Comfort Zones

Posted: May 10, 2007 in Employment, Homelessness, Hopes

Two thoughts have been coming to mind lately: "variety is the spice of life" and "change is a good thing."

I’ve been experiencing both. You might say that I’m experiencing a variety of changes. Although, for the most part, the changes have been good, I find that I’m feeling a bit awkward about them. Mostly because I’ve – unfortunately – become accustomed to doing things a bit differently – having been homeless now for about 18 months – than I did when I had a "real life."  

Human beings are creatures of habit and we like things that are familiar to us. And, while change of some sort is inevitable, we all have a natural tendency to be somewhat reluctant to change – especially when it starts happening rapidly. We like doing the things the same way, going to places that we’ve been before, talking to people that we’re comfortable with, and as a result we get into our own little routines. We find ourselves not straying too far from our own little comfort zones.

While comfort zones aren’t in themselves a bad thing because they give life a sense of stability and continuity, they can create some self-inflicted limits when it comes time to move ahead in life. And, that’s where the struggle to grow beyond what we currently are comes in.

Although I’m working again I’m still homeless and it may a while before I can find a place to put down roots and call my own. That doesn’t bother me – too much. But it does cause me to have to reschedule many of the activities that used to occupy most of my time. That means having to set different priorities.

For example:

Since the tent I live in doesn’t have electricity (and it’s highly unlikely that the electric company will put some in for me) on those days when the library isn’t open I need to find an electrical outlet somewhere to charge my cell phone. Although I know of certain places where I can do that, they’re not near to where I live. And, when I’ve had to avail myself of those places I’m accustomed to getting there are certain times of the morning so that I’m not a "nuisance" – something that many non-homeless members of this community consider the homeless to be.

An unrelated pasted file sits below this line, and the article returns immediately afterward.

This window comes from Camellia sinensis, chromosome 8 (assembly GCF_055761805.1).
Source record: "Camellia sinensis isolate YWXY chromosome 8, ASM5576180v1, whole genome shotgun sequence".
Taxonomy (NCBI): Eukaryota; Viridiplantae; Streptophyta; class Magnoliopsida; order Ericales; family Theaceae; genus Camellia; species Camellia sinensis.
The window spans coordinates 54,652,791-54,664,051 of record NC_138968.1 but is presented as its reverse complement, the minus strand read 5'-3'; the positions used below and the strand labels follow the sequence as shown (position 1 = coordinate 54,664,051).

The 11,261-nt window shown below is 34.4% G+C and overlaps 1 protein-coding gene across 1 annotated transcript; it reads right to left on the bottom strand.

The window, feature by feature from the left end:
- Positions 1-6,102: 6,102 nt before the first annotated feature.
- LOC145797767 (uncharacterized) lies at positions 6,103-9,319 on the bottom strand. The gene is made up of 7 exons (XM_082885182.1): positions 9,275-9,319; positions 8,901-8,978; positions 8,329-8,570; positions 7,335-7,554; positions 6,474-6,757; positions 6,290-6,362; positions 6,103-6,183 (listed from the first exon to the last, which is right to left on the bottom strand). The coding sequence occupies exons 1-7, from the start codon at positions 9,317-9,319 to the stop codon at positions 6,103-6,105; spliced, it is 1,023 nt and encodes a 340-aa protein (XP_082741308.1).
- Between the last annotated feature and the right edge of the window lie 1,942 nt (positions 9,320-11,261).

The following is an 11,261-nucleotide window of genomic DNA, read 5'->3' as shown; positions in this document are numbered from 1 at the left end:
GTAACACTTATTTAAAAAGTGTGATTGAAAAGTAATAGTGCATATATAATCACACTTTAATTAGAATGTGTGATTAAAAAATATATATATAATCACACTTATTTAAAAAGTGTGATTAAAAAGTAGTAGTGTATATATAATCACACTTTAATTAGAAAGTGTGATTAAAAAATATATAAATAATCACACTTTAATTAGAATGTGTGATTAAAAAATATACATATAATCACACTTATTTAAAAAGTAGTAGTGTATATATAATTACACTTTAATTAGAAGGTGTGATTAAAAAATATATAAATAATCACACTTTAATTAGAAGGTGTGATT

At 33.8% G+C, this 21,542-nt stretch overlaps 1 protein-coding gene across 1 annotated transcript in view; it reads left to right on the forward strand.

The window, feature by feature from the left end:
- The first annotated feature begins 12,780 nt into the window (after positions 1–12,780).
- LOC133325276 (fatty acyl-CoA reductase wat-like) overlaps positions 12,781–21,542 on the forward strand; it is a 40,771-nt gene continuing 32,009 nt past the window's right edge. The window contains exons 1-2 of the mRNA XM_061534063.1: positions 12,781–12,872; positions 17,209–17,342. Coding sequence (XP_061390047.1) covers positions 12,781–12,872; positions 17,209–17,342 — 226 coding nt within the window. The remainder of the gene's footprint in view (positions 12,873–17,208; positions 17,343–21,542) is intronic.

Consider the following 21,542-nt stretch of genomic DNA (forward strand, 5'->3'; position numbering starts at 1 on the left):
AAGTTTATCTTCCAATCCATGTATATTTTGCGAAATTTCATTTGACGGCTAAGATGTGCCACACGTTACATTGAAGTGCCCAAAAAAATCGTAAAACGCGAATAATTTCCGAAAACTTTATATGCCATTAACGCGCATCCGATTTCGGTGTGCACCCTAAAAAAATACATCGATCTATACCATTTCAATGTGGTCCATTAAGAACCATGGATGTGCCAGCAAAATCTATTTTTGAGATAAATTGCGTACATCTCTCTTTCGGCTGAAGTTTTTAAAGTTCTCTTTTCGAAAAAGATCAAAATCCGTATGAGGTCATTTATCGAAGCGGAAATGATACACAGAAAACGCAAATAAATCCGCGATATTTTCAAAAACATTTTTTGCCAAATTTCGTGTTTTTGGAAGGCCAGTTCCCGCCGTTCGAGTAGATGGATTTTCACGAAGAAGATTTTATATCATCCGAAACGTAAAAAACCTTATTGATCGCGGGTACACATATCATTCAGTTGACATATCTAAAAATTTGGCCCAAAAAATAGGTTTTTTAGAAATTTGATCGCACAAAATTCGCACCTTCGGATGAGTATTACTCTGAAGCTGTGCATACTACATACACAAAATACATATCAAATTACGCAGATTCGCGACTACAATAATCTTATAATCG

Now, with the added activity of trying to make sure I keep to a regular work routine that makes it a bit harder. I’m trying to adjust, but as most homeless people will tell you – the longer you’ve been homeless the harder it is to get back into a productive routine.

Then of course, there is the necessity for money. The projects I’m currently working on are small, modest projects. Once I’ve completed them I’ll get paid. But, I’m not going to go from rags to riches with them. So, I’ll need to acquire additional projects BEFORE I’m through with these. And that requires time and effort.

Although I’m optimistic about getting new projects, I’m still moving ahead with realistic caution. What’s that phrase about counting your chickens before they’re hatched?

And, with all of that still comes the need to eat – so I find myself still needing a minimal amount of money. That creates a bit of a dilemma for me.

I’ve never liked panhandling. I’ve always felt extremely self-conscious about it. And now, since I am working again the feeling is worse. But, it’s either that or starve – something that I’m sure would be an unpleasant experience. So, I find that – at least for the time being – that I have to make time to stand on a corner somewhere with my little sign hoping that I can get a few bucks. And again, that takes time.

I know that there are some homeless who claim that they can go out and panhandle large sums of money in a relatively short amount of time. As far as I’m concerned they’re just talking out both sides of their mouths. It’s bunk!

Most of the homeless that I know – including myself – are lucky if they end up with $20 in their pocket for 5 or more hours of panhandling. And I have to tell you, standing in one spot for that long, hoping that you’ll get several people to help, isn’t as easy as it seems. Anyone who thinks it is should try doing it – then you can pass judgment.

The Rolling Stones recorded a song that said: "Time is on my side."

For me – since I’m at the half-century mark – time is running out. That’s just part of the natural cycle of life. So I have to make every minute, every moment count. And, for me, right now that means moving out of my own comfort zones.


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